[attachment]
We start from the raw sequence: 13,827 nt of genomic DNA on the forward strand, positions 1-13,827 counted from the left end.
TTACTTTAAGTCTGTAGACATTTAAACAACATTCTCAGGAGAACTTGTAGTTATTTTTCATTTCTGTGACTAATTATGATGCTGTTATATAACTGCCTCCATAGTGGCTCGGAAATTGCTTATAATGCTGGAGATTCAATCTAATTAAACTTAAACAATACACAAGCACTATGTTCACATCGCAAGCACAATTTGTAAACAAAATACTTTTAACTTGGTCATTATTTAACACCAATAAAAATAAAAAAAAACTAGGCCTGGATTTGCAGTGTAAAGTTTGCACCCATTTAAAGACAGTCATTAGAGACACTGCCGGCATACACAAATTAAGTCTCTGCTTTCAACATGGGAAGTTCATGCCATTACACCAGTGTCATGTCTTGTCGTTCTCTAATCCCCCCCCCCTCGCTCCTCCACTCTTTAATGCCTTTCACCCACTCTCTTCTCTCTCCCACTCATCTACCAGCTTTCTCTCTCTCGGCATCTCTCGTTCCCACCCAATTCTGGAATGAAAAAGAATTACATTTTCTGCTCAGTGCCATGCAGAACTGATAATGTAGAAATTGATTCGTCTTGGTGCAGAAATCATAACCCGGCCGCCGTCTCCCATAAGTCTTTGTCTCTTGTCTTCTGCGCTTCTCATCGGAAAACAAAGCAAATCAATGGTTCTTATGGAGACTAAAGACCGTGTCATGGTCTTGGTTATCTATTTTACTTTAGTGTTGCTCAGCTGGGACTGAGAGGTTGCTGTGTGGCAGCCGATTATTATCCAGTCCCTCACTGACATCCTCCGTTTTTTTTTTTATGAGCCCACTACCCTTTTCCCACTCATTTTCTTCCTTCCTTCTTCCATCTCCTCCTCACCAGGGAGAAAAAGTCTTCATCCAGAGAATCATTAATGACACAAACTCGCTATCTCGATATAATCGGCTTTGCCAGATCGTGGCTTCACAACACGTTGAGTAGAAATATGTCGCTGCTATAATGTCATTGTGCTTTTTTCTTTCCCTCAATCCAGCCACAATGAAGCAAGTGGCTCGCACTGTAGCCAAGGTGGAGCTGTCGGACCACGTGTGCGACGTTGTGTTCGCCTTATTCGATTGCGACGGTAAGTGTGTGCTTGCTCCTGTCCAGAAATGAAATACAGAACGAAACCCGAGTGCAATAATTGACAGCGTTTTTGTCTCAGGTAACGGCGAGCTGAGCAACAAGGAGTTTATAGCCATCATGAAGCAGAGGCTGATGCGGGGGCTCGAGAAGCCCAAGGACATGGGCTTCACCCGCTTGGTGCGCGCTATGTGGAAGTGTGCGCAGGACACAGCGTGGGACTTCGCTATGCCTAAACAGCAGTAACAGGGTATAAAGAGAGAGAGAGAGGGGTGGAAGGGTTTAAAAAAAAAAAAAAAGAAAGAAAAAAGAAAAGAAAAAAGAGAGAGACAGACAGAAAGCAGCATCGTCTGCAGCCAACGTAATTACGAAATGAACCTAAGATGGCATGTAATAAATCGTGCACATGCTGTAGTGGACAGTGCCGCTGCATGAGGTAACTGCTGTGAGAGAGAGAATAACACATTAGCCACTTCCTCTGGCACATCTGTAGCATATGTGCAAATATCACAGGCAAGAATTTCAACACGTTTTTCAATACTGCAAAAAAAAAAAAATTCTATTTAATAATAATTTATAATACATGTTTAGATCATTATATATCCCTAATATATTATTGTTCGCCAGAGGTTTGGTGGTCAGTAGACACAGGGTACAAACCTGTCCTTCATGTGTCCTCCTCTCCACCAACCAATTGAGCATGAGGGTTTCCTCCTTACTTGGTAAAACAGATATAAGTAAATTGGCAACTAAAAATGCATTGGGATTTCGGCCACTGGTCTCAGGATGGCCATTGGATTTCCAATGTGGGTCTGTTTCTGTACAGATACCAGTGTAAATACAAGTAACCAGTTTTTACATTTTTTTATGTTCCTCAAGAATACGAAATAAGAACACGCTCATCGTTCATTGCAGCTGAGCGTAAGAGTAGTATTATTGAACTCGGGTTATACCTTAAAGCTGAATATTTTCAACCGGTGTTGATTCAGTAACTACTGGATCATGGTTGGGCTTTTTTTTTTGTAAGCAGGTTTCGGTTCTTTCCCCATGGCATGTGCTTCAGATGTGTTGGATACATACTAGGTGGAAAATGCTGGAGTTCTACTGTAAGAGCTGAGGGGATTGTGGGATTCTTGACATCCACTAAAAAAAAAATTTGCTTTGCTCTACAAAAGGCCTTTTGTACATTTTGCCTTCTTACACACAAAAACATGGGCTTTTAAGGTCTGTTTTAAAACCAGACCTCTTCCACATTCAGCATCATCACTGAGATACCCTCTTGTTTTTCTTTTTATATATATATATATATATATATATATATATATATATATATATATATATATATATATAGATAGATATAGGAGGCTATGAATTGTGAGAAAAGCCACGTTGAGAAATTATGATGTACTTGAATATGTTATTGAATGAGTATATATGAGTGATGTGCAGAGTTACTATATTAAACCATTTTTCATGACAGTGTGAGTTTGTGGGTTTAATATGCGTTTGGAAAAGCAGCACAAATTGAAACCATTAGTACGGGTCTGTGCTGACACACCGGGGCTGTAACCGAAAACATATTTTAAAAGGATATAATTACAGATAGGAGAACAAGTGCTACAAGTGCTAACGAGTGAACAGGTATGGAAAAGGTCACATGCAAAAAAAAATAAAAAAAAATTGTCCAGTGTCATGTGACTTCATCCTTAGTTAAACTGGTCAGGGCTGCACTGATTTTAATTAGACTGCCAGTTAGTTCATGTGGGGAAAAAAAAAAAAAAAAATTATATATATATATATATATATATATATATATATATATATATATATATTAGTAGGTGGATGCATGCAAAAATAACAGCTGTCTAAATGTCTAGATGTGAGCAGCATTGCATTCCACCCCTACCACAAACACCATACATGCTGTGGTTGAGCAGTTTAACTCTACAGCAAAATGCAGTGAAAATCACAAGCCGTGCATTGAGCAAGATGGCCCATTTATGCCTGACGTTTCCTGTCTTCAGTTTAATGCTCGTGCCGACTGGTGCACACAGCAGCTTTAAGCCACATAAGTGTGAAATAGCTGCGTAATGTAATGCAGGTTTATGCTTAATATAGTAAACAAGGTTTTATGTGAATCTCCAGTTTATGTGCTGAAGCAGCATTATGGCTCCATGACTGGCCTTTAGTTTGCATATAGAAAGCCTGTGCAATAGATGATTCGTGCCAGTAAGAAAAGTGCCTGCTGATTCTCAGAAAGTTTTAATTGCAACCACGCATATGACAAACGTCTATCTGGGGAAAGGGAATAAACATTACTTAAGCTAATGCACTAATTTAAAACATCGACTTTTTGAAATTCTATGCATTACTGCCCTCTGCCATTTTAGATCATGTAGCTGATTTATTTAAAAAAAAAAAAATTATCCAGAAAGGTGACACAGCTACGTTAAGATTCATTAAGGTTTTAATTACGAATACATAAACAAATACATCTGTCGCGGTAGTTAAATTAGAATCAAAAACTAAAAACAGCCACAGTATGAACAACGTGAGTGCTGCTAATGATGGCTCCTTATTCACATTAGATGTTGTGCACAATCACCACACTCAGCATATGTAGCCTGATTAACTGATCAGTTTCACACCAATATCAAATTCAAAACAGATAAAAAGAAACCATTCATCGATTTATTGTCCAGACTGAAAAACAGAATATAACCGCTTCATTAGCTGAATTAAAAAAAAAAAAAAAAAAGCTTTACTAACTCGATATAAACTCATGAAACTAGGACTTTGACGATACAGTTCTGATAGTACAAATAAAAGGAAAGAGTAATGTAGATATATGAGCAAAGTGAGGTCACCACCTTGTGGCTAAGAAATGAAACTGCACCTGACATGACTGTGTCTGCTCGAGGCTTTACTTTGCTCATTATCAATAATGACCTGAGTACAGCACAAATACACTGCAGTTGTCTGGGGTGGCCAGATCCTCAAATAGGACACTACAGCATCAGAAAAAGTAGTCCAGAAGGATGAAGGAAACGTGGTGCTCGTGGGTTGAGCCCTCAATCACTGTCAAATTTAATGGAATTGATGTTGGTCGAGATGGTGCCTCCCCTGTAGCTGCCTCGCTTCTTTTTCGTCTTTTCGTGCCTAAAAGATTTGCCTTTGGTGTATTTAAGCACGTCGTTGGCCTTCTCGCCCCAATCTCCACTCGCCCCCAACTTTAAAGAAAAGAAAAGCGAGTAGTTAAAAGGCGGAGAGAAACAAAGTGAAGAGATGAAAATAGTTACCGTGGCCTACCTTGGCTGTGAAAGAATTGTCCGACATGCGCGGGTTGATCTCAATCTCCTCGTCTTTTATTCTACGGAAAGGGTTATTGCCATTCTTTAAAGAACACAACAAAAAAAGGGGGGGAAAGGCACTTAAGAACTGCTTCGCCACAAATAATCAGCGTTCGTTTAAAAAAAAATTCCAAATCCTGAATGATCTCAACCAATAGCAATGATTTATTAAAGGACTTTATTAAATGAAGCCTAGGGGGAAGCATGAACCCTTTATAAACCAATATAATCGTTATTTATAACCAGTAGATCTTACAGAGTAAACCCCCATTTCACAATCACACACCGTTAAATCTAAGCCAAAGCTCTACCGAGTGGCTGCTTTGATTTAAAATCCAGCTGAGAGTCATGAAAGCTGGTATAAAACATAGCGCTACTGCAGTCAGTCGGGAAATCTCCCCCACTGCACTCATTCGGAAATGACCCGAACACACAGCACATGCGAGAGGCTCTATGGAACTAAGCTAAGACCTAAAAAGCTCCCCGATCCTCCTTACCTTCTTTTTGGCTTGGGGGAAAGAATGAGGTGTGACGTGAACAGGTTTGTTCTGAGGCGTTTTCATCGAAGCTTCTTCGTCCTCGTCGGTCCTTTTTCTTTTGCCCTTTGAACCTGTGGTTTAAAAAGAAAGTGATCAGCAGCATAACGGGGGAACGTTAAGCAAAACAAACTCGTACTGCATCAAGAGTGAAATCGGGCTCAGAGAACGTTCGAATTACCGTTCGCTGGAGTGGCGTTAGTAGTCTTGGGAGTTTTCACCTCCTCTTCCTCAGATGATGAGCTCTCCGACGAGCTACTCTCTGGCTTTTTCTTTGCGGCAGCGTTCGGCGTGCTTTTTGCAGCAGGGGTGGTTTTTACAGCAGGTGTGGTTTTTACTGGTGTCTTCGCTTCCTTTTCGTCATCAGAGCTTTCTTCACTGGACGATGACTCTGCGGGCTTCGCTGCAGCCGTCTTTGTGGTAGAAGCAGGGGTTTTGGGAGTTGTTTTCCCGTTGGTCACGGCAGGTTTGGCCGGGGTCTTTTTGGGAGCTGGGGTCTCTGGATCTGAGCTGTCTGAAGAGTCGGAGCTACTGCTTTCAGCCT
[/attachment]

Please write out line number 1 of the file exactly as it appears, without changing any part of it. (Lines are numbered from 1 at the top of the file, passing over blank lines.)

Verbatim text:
We start from the raw sequence: 13,827 nt of genomic DNA on the forward strand, positions 1-13,827 counted from the left end.